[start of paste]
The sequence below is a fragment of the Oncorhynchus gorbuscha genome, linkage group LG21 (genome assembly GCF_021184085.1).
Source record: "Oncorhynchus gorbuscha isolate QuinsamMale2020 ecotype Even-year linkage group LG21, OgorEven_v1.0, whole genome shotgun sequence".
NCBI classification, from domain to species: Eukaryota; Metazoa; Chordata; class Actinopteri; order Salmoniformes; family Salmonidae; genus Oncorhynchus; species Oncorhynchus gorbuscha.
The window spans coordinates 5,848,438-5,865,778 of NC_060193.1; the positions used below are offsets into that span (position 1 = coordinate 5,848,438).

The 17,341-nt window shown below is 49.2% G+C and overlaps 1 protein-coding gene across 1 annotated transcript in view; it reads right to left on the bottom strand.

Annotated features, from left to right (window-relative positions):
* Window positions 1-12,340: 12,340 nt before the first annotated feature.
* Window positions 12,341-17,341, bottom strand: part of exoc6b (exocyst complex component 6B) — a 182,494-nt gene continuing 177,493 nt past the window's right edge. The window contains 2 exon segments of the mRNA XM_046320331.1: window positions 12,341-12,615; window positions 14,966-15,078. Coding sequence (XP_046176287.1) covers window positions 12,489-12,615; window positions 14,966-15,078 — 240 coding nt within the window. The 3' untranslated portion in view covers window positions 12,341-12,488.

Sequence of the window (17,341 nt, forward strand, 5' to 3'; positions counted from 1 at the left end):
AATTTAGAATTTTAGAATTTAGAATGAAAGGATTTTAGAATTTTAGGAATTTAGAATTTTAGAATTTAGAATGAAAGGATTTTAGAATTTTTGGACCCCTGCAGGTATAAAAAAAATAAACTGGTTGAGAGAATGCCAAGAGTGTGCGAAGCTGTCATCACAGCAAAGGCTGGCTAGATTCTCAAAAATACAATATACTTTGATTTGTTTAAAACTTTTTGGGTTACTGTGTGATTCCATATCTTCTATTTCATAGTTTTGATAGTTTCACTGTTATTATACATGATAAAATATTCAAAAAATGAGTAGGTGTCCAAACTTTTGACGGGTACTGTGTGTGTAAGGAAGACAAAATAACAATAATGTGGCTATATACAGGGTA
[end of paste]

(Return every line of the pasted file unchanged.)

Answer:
The sequence below is a fragment of the Oncorhynchus gorbuscha genome, linkage group LG21 (genome assembly GCF_021184085.1).
Source record: "Oncorhynchus gorbuscha isolate QuinsamMale2020 ecotype Even-year linkage group LG21, OgorEven_v1.0, whole genome shotgun sequence".
NCBI classification, from domain to species: Eukaryota; Metazoa; Chordata; class Actinopteri; order Salmoniformes; family Salmonidae; genus Oncorhynchus; species Oncorhynchus gorbuscha.
The window spans coordinates 5,848,438-5,865,778 of NC_060193.1; the positions used below are offsets into that span (position 1 = coordinate 5,848,438).

The 17,341-nt window shown below is 49.2% G+C and overlaps 1 protein-coding gene across 1 annotated transcript in view; it reads right to left on the bottom strand.

Annotated features, from left to right (window-relative positions):
* Window positions 1-12,340: 12,340 nt before the first annotated feature.
* Window positions 12,341-17,341, bottom strand: part of exoc6b (exocyst complex component 6B) — a 182,494-nt gene continuing 177,493 nt past the window's right edge. The window contains 2 exon segments of the mRNA XM_046320331.1: window positions 12,341-12,615; window positions 14,966-15,078. Coding sequence (XP_046176287.1) covers window positions 12,489-12,615; window positions 14,966-15,078 — 240 coding nt within the window. The 3' untranslated portion in view covers window positions 12,341-12,488.

Sequence of the window (17,341 nt, forward strand, 5' to 3'; positions counted from 1 at the left end):
AATTTAGAATTTTAGAATTTAGAATGAAAGGATTTTAGAATTTTAGGAATTTAGAATTTTAGAATTTAGAATGAAAGGATTTTAGAATTTTTGGACCCCTGCAGGTATAAAAAAAATAAACTGGTTGAGAGAATGCCAAGAGTGTGCGAAGCTGTCATCACAGCAAAGGCTGGCTAGATTCTCAAAAATACAATATACTTTGATTTGTTTAAAACTTTTTGGGTTACTGTGTGATTCCATATCTTCTATTTCATAGTTTTGATAGTTTCACTGTTATTATACATGATAAAATATTCAAAAAATGAGTAGGTGTCCAAACTTTTGACGGGTACTGTGTGTGTAAGGAAGACAAAATAACAATAATGTGGCTATATACAGGGTA